Sunday, February 22, 2009

Teaching Babies Languages

Many wise and insightful things have been said about how easily babies learn language. Many clever and extensive scientific studies have informed the subject. But many intriguing questions remained unresolved--questions like:

Does learning more than one language early in life enhance (or, perhaps, interfere with) learning the baby's first, obviously crucial, "native" language?

Does it enhance (no one, to my knowledge, has suggested it might interfere with) learning other things like acculturation, artistic sensitivity, imaginative and creative thinking, or even logic and other cognitive abilities?

To what extent does it depend on close emotional relationships?

To what extent is the capacity to learn a language or languages (particularly their grammars) inborn?

To what extent, and when, does language-learning ability come of age and fade (in other words, to what extent, and when, is there an "awakening" for this capacity in early childhood development, and a "sun-setting")?

Despite these and other interesting controversies, a few things stand clear--they are obvious even with the most rudimentary and unsophisticated observations: essentially, little kids learn languages more quickly than older kids and grown ups*:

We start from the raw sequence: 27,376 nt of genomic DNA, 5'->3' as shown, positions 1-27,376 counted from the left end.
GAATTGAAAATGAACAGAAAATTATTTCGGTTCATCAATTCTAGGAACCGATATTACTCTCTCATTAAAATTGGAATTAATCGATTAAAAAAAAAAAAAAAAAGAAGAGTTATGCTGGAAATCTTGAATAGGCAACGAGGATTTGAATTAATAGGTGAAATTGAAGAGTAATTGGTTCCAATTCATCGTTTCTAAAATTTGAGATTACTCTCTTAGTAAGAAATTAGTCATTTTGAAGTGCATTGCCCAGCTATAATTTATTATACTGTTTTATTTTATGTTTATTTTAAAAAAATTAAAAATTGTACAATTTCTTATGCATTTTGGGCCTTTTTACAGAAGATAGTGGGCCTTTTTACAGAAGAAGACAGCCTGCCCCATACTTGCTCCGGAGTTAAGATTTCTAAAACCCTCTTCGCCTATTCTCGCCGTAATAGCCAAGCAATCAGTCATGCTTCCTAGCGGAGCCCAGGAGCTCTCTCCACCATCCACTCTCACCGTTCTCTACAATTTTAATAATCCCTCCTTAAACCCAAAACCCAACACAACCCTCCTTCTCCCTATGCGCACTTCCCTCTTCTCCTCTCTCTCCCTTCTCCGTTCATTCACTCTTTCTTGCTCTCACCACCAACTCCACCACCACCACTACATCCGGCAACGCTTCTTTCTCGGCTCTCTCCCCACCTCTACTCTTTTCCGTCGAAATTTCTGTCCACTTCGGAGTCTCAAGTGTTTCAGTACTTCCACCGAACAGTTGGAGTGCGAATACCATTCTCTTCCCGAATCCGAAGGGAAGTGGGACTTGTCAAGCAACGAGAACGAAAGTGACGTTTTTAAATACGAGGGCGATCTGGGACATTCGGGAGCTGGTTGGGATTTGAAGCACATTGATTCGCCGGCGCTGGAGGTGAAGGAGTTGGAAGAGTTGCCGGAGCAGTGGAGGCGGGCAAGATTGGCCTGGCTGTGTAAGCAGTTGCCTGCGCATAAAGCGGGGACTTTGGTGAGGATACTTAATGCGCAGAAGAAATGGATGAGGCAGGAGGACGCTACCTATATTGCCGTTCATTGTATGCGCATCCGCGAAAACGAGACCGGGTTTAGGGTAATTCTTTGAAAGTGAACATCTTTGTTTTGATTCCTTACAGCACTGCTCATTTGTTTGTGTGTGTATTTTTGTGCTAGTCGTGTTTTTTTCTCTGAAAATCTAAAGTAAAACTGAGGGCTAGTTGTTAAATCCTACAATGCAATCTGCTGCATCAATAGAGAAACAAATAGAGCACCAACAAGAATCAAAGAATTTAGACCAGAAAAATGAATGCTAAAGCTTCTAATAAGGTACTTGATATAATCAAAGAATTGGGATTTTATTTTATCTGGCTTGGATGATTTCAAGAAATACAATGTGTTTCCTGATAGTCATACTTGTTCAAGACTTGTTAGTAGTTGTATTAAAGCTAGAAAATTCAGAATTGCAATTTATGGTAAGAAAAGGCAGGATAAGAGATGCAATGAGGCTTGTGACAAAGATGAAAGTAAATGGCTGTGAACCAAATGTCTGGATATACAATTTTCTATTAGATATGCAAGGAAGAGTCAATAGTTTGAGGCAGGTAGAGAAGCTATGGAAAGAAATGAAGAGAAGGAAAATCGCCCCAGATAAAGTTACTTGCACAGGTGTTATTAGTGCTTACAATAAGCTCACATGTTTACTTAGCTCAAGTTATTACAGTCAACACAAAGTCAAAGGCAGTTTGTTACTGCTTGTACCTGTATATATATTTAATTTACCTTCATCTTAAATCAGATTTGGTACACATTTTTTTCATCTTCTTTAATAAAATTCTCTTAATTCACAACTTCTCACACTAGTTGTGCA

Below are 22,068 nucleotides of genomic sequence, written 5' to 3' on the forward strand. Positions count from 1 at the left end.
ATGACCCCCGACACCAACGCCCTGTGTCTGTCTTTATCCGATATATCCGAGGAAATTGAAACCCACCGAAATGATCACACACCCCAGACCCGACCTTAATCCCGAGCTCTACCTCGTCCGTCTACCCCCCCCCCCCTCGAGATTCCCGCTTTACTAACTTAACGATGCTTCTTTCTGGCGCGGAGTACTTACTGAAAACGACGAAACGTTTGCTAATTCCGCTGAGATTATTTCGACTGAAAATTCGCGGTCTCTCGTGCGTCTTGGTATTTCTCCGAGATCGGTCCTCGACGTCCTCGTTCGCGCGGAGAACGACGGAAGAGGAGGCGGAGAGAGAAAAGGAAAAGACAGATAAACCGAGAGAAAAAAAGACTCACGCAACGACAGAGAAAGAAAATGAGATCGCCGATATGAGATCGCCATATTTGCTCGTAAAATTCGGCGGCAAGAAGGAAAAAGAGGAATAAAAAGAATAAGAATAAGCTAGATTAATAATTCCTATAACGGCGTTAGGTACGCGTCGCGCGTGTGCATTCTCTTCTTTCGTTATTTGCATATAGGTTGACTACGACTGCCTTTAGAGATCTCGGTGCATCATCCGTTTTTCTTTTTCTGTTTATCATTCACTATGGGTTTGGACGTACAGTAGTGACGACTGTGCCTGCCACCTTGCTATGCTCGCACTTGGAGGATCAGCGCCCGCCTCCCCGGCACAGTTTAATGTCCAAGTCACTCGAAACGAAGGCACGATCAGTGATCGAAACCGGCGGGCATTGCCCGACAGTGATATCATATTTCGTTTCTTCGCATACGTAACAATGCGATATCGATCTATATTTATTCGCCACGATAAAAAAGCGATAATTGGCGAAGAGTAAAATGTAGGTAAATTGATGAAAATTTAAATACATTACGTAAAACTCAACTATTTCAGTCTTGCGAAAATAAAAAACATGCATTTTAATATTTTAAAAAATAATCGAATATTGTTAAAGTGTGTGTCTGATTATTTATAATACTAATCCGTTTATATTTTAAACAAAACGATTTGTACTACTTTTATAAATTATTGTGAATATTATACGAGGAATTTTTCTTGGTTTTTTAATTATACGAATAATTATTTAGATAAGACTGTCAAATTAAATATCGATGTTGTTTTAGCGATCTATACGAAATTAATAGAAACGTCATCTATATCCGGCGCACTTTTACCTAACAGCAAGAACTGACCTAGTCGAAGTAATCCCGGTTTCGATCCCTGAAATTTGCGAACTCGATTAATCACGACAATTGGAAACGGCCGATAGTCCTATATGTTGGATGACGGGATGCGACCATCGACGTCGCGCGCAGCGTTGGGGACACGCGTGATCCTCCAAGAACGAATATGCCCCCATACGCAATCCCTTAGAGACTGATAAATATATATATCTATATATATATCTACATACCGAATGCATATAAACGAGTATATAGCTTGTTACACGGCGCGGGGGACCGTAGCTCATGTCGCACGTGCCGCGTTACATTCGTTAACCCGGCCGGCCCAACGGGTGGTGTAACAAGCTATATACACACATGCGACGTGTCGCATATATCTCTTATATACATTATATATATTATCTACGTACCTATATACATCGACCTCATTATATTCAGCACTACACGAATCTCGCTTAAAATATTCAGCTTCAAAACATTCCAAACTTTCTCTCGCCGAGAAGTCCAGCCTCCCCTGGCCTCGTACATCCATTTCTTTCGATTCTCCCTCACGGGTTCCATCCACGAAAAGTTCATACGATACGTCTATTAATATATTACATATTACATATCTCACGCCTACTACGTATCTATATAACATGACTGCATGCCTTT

They pick up vocabulary faster (despite the obvious disadvantage of not knowing translational cognates).

They pick up variations in grammar quicker (which probably has to do both with climbing out of learned mental ruts and with the increased embarrassment that comes on with latency and expands in adolescence).

And they learn better pronunciation (which is probably mostly related to the fact that monolingual kids learn to ignore certain phonemic distinctions; for example, childhood learners of Mandarin who have no phonemic experience with other languages learn to be unable to distinguish a "rrr" sound from a "lll" sound, and this learned inability becomes deeply--perhaps ever neurologically--ingrained; yes, this is a learned inability).

Combine these advantages with the equally obvious social and vocational advantages of being fluent in more than one language, and it becomes clear that an important part of optimal child-rearing is assuring that young kids (age, say, zero to twelve) be richly exposed to multiple languages. In the Berlitz family, the grand patriarch and founder of the dynasty, Maximilian Berlitz, had a couple of interesting rules for the kids. One was that each adult had an assigned language: grandpa spoke with the children only in German, for example; momma, only in Russian; the nanny, only in Spanish. One Berlitz offspring recalls wondering as a child why he didn't have his own personal language since each adult seemed to have a different, private language; he decided he would probably get one when he was older.